Let’s take a step back and first describe the structured event handler, which is built into an application that includes code to handle exceptions. The SEH allows a developer to catch exceptions that occur during the execution of the application and run specific code to handle the exception instead of crashing the application. Exceptions can occur for a variety of reasons, such as attempting to divide a value by zero or attempting to access a memory segment without the proper permissions.

The initial Evilgrab payload uses the SEH to carry out the installation process, by setting up the SEH to call specific functions in the event of an exception and including code that purposefully causes an exception. Evilgrab uses the SEH and forced exceptions as an anti-analysis technique to add a level of difficulty to the malware analysis process. For example, Evilgrab uses the assembly code in Figure 3 that shows a call to a function that we named ‘divBy0_invokeExceptionToCallXor58’.


Figure 3. Assembly Code To Call Function that Forces an Exception

The call to the ‘divBy0_invokeExceptionToCallXor58’ function has a pointer to a buffer that contains cipher text (buf_LoaderDLLInCipherText), as well as a pointer to a DWORD (dd_LoaderDLLLength) that contains the length of the buffer. In the ‘divBy0_invokeExceptionToCallXor58’ function, the assembly instructions in Figure 4 cause an exception by attempting to divide a value by zero by setting the value in ‘ecx’ to zero (xor ecx, ecx instruction) and attempting to divide the value in ‘eax’ with ‘ecx’ (idiv ecx instruction):


Figure 4. Assembly Code To Force an Exception by Dividing by Zero

This division by zero exception invokes the SEH to call a specific function to handle the exception. The exception is handled by the exception handler in Figure 5.


Figure 5. Evilgrab’s Exception Handler Invoked After Forcing an Exception

The exception handler was created to handle the division by zero exception by running the function that Unit 42 named ‘xorBufferBy58’. The purpose of forcing this exception is to call the ‘xorBufferBy58’, using the previously mentioned ‘buf_codeInCipherText’ and ‘dd_codeLength’ values as arguments.

The sample uses this technique to call functions we’ve named ‘createWinlogonProcessAndInjectCode’ and ‘launchInjectedCode’. The ‘createWinlogonProcessAndInjectCode’ function creates a suspended process (CREATE_SUSPENDED flag) using the %SYSTEM%\winlogon.exe executable. It then allocates several memory sections within the winlogon.exe process using VirtualAllocEx and it writes data to these sections using WriteProcessMemory, including the compressed payload that was decrypted using the ‘xorBufferBy58’ function. It also writes a block of shellcode to the entry point of the winlogon.exe process to load the EvilGrab loader DLL, which is responsible for obtaining the Evilgrab functional code from the registry and executing it. When the last exception has been triggered in the initial Evilgrab payload, the SEH calls the ‘launchInjectedCode’ function to resume the suspended ‘winlogon.exe’ process to launch the Evilgrab functional code.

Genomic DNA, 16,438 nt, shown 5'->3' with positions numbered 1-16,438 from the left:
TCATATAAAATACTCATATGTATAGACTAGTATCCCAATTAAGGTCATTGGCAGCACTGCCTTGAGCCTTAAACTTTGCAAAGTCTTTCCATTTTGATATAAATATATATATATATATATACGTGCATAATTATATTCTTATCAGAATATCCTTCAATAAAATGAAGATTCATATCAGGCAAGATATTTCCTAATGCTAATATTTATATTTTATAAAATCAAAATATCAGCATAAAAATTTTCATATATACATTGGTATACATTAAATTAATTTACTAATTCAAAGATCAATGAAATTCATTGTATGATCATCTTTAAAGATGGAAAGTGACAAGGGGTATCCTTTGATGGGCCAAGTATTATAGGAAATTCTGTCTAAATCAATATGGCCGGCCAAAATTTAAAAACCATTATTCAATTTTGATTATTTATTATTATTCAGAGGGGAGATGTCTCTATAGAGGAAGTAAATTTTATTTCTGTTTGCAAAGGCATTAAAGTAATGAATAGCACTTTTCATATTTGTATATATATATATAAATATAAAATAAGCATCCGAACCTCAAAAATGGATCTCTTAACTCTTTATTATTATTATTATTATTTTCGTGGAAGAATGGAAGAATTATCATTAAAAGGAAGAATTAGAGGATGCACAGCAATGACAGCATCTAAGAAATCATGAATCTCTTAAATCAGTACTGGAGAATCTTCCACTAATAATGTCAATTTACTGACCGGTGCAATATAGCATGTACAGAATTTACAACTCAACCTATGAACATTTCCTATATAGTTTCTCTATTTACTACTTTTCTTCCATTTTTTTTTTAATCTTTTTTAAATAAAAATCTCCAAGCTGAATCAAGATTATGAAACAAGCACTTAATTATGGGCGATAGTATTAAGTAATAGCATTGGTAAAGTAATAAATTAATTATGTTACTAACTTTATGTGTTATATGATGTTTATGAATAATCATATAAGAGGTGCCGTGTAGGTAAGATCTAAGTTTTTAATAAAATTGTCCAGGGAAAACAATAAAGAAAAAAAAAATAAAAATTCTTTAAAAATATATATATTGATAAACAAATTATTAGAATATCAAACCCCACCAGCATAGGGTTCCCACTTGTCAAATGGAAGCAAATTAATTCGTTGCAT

Evilgrab Functionality

Evilgrab is a fully functional remote administration tool (RAT) that allows threat actors to interact with compromised systems to exfiltrate data. The method in which this Evilgrab payload communicates with its C2 server is rather interesting. Previously publically discussed Evilgrab samples sent a beacon of “\x01\x00\x00\x00\x33” to the C2 server; however, this payload issues a fake HTTP request to the C2 server in place of this beacon. It uses raw sockets to send data to and receive data from its C2 server, which allows the payload to construct custom packets. The fake HTTP request used as a beacon is as follows:



The first four bytes (\xdd\x00\x00\x00) are anomalous, as the HTTP protocol requires the HTTP verb (GET, POST, etc.) to be at the very beginning of the packet. The first four bytes in this packet specify the length of the following data and the remaining bytes are data sent to the C2 server. Evilgrab will use this packet structure for all correspondence with the C2 server. In addition to the anomaly in the first four bytes, the HTTP Host field in the Evilgrab request is also anomalous as it contains a full URL instead of just the hostname of the web server. The malware author put the full URL to a Windows update page in the Host field instead of including the URL portion (/windowsupdate/v6/default.aspx?ln=zh-cn) after the HTTP verb and the domain (update.microsoft.com) in the Host field. The malware author chose this particular Windows update URL in an attempt to make the HTTP request look legitimate.

After the Evilgrab payload sends out this fake HTTP request beacon, it receives the C2 server’s response and checks for a specific response to confirm that the payload communicated with an Evilgrab C2 server. The payload checks the C2 server’s response for the following:

The response shown above is also an anomalous HTTP response for several reasons. First, the Location field does not have a space before the location. Second, “Bad Request (Invalid Verb)” is used in an HTTP 400 Bad Request error message not an HTTP 301 message. The HTTP 400 Bad Request error would make sense, as a web server would expect the HTTP request to start with an HTTP verb but it begins with four bytes for the data length as previously mentioned. Mila at ContagioDump observed the same C2 response to Evilgrab in a delivery document exploiting CVE-2012-0158 in August 2013[5], but that sample did not use the fake HTTP request as a beacon as seen here.